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Meeting Report

SOTA7: State of the [Continental] Arc

In September 2018, 32 participants from 25 institutions took part in the highest-altitude State of the Arc (SOTA) meeting yet: SOTA7. Participants spent a week in San Pedro in the Chilean Atacama Desert, situated on top of the world’s thickest continental arc crust. A mixture of keynote, regular, and “pop-up” talks and posters explored the realms of geochemistry, geophysics, experimental petrology, and numerical models to address topics in arc magmatism: these included volcano “personality”, the movement of volatiles, compositional evolution, how to match geophysical studies with petrology, and how eruptions are triggered.

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XXII General Meeting of the International Association of Mineralogy (IMA2018)

The XXII General Meeting of the International Mineralogical Association, IMA2018, was held 13–17 August 2018 at the Melbourne Convention Exhibition Centre in beautiful downtown Melbourne (Australia) and was hosted by the Geological Society of Australia ( Six hundred people from 38 different countries attended five days of talks, one day of workshops, and pre- and post-conference field trips.

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The 28th V.M. Goldschmidt Conference

The 28th V.M. Goldschmidt Conference, organized by the Geochemical Society (GS) and the European Association of Geochemistry (EAG), was held 12–17 August 2018 in Boston (Massachusetts, USA). Nearly 3,100 delegates participated in the six-day meeting (Sunday through Friday), making it the largest North American Goldschmidt Conference to date.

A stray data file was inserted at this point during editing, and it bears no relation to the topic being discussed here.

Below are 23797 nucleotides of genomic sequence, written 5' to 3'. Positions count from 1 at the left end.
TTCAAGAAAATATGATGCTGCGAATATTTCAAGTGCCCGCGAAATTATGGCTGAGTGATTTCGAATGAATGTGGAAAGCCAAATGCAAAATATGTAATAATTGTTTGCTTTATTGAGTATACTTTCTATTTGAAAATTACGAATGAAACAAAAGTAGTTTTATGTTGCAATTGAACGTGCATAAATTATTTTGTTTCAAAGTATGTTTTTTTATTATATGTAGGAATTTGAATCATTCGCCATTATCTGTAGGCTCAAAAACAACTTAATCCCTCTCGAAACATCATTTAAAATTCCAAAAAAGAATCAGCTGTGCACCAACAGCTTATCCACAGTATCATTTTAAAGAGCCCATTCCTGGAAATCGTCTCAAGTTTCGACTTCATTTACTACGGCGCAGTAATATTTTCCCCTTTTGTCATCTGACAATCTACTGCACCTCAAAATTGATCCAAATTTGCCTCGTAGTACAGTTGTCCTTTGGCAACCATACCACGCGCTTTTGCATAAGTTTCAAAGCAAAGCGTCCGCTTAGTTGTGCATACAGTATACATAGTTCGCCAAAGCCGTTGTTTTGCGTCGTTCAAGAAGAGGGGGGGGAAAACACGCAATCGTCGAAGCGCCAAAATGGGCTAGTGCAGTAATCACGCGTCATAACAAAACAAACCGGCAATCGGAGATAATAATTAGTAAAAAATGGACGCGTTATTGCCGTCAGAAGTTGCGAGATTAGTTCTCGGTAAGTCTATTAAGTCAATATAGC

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Lithium — 200 Years: Meeting Report

Lithium was discovered in 1818 in petalite from pegmatites on Utö (Sweden), an island in the Stockholm archipelago, by Johan August Arfwedson (1792–1841), a student working in the laboratory of Jacob Berzelius (1779–1848), the famous Swedish chemist. To commemorate the 200th anniversary, the Swedish Mineralogical Society (SMS), with the support of the Swedish Museum of Natural History, organized a symposium held at the museum (Fig. 1) followed by a two-day field trip to Utö Island, where it is still possible to collect petalite and other lithium minerals and to study the geological context of the lithium–cesium–tantalum (LCT) pegmatites in which the lithium minerals occur.

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